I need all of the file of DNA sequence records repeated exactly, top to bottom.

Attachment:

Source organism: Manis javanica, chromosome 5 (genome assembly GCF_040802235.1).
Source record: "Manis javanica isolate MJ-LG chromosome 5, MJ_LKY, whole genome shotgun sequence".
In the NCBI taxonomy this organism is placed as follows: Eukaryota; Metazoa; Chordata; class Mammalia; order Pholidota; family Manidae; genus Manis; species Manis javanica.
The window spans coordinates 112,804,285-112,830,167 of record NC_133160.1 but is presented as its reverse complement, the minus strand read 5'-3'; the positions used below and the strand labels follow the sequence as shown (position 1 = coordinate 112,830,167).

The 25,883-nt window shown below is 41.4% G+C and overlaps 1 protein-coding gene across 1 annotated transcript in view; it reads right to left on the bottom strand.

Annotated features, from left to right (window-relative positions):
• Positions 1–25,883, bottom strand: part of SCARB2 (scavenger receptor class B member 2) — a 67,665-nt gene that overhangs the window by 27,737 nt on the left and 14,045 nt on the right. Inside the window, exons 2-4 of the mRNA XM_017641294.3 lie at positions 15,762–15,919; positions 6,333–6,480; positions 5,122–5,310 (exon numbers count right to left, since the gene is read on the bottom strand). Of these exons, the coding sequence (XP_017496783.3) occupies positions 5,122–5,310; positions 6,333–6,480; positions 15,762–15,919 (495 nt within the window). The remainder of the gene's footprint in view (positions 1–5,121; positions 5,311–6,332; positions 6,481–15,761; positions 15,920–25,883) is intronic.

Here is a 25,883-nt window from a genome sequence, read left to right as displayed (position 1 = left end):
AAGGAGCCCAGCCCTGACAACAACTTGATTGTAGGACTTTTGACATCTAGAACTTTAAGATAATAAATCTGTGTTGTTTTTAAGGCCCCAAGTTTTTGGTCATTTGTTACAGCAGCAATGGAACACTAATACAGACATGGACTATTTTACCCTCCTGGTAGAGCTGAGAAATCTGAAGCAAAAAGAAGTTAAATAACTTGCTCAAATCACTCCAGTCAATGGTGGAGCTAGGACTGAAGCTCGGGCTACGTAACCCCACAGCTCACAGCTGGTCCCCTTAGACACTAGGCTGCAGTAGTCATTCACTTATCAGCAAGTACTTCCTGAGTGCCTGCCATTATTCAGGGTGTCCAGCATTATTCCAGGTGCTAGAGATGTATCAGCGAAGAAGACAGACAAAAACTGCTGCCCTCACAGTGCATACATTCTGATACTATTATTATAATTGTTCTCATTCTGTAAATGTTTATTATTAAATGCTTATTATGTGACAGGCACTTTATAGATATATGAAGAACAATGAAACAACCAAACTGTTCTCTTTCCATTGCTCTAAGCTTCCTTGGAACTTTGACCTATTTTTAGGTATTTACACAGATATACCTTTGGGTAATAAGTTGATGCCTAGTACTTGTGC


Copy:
Source organism: Manis javanica, chromosome 5 (genome assembly GCF_040802235.1).
Source record: "Manis javanica isolate MJ-LG chromosome 5, MJ_LKY, whole genome shotgun sequence".
In the NCBI taxonomy this organism is placed as follows: Eukaryota; Metazoa; Chordata; class Mammalia; order Pholidota; family Manidae; genus Manis; species Manis javanica.
The window spans coordinates 112,804,285-112,830,167 of record NC_133160.1 but is presented as its reverse complement, the minus strand read 5'-3'; the positions used below and the strand labels follow the sequence as shown (position 1 = coordinate 112,830,167).

The 25,883-nt window shown below is 41.4% G+C and overlaps 1 protein-coding gene across 1 annotated transcript in view; it reads right to left on the bottom strand.

Annotated features, from left to right (window-relative positions):
• Positions 1–25,883, bottom strand: part of SCARB2 (scavenger receptor class B member 2) — a 67,665-nt gene that overhangs the window by 27,737 nt on the left and 14,045 nt on the right. Inside the window, exons 2-4 of the mRNA XM_017641294.3 lie at positions 15,762–15,919; positions 6,333–6,480; positions 5,122–5,310 (exon numbers count right to left, since the gene is read on the bottom strand). Of these exons, the coding sequence (XP_017496783.3) occupies positions 5,122–5,310; positions 6,333–6,480; positions 15,762–15,919 (495 nt within the window). The remainder of the gene's footprint in view (positions 1–5,121; positions 5,311–6,332; positions 6,481–15,761; positions 15,920–25,883) is intronic.

Here is a 25,883-nt window from a genome sequence, read left to right as displayed (position 1 = left end):
AAGGAGCCCAGCCCTGACAACAACTTGATTGTAGGACTTTTGACATCTAGAACTTTAAGATAATAAATCTGTGTTGTTTTTAAGGCCCCAAGTTTTTGGTCATTTGTTACAGCAGCAATGGAACACTAATACAGACATGGACTATTTTACCCTCCTGGTAGAGCTGAGAAATCTGAAGCAAAAAGAAGTTAAATAACTTGCTCAAATCACTCCAGTCAATGGTGGAGCTAGGACTGAAGCTCGGGCTACGTAACCCCACAGCTCACAGCTGGTCCCCTTAGACACTAGGCTGCAGTAGTCATTCACTTATCAGCAAGTACTTCCTGAGTGCCTGCCATTATTCAGGGTGTCCAGCATTATTCCAGGTGCTAGAGATGTATCAGCGAAGAAGACAGACAAAAACTGCTGCCCTCACAGTGCATACATTCTGATACTATTATTATAATTGTTCTCATTCTGTAAATGTTTATTATTAAATGCTTATTATGTGACAGGCACTTTATAGATATATGAAGAACAATGAAACAACCAAACTGTTCTCTTTCCATTGCTCTAAGCTTCCTTGGAACTTTGACCTATTTTTAGGTATTTACACAGATATACCTTTGGGTAATAAGTTGATGCCTAGTACTTGTGC